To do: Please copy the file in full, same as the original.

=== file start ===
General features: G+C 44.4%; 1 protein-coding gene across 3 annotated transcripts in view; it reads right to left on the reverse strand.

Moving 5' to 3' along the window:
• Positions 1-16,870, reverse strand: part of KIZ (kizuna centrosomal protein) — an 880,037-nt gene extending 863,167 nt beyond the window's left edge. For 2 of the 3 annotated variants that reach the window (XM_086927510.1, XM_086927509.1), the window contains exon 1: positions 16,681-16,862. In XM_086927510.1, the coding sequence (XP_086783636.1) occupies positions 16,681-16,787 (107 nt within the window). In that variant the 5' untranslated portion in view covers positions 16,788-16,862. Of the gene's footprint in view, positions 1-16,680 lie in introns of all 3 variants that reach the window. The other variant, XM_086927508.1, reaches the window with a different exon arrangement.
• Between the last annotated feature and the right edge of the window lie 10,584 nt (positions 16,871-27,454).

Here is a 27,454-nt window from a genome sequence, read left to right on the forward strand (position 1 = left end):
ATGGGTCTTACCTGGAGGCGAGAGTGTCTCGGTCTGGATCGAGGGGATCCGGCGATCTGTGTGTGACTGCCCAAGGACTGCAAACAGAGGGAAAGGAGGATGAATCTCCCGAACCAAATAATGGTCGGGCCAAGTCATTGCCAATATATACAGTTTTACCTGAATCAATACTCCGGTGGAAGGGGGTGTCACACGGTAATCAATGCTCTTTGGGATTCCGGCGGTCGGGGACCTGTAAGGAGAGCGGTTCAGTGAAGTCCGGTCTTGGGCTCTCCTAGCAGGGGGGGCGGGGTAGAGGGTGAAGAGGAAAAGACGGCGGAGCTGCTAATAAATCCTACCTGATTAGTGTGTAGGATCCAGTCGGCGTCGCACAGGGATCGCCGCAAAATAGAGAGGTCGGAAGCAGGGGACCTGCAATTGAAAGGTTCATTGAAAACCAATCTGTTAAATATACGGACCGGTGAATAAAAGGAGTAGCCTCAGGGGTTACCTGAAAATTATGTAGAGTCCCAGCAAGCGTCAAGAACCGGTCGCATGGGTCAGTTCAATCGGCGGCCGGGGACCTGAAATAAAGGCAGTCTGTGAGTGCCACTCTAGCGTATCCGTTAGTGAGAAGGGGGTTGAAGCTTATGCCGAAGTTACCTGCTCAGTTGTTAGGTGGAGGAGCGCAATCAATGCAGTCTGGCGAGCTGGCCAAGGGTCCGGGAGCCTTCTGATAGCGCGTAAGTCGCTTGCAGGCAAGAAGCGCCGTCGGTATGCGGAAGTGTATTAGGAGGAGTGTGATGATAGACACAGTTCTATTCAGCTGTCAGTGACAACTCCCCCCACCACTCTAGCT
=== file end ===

General features: G+C 44.4%; 1 protein-coding gene across 3 annotated transcripts in view; it reads right to left on the reverse strand.

Moving 5' to 3' along the window:
• Positions 1-16,870, reverse strand: part of KIZ (kizuna centrosomal protein) — an 880,037-nt gene extending 863,167 nt beyond the window's left edge. For 2 of the 3 annotated variants that reach the window (XM_086927510.1, XM_086927509.1), the window contains exon 1: positions 16,681-16,862. In XM_086927510.1, the coding sequence (XP_086783636.1) occupies positions 16,681-16,787 (107 nt within the window). In that variant the 5' untranslated portion in view covers positions 16,788-16,862. Of the gene's footprint in view, positions 1-16,680 lie in introns of all 3 variants that reach the window. The other variant, XM_086927508.1, reaches the window with a different exon arrangement.
• Between the last annotated feature and the right edge of the window lie 10,584 nt (positions 16,871-27,454).

Here is a 27,454-nt window from a genome sequence, read left to right on the forward strand (position 1 = left end):
ATGGGTCTTACCTGGAGGCGAGAGTGTCTCGGTCTGGATCGAGGGGATCCGGCGATCTGTGTGTGACTGCCCAAGGACTGCAAACAGAGGGAAAGGAGGATGAATCTCCCGAACCAAATAATGGTCGGGCCAAGTCATTGCCAATATATACAGTTTTACCTGAATCAATACTCCGGTGGAAGGGGGTGTCACACGGTAATCAATGCTCTTTGGGATTCCGGCGGTCGGGGACCTGTAAGGAGAGCGGTTCAGTGAAGTCCGGTCTTGGGCTCTCCTAGCAGGGGGGGCGGGGTAGAGGGTGAAGAGGAAAAGACGGCGGAGCTGCTAATAAATCCTACCTGATTAGTGTGTAGGATCCAGTCGGCGTCGCACAGGGATCGCCGCAAAATAGAGAGGTCGGAAGCAGGGGACCTGCAATTGAAAGGTTCATTGAAAACCAATCTGTTAAATATACGGACCGGTGAATAAAAGGAGTAGCCTCAGGGGTTACCTGAAAATTATGTAGAGTCCCAGCAAGCGTCAAGAACCGGTCGCATGGGTCAGTTCAATCGGCGGCCGGGGACCTGAAATAAAGGCAGTCTGTGAGTGCCACTCTAGCGTATCCGTTAGTGAGAAGGGGGTTGAAGCTTATGCCGAAGTTACCTGCTCAGTTGTTAGGTGGAGGAGCGCAATCAATGCAGTCTGGCGAGCTGGCCAAGGGTCCGGGAGCCTTCTGATAGCGCGTAAGTCGCTTGCAGGCAAGAAGCGCCGTCGGTATGCGGAAGTGTATTAGGAGGAGTGTGATGATAGACACAGTTCTATTCAGCTGTCAGTGACAACTCCCCCCACCACTCTAGCT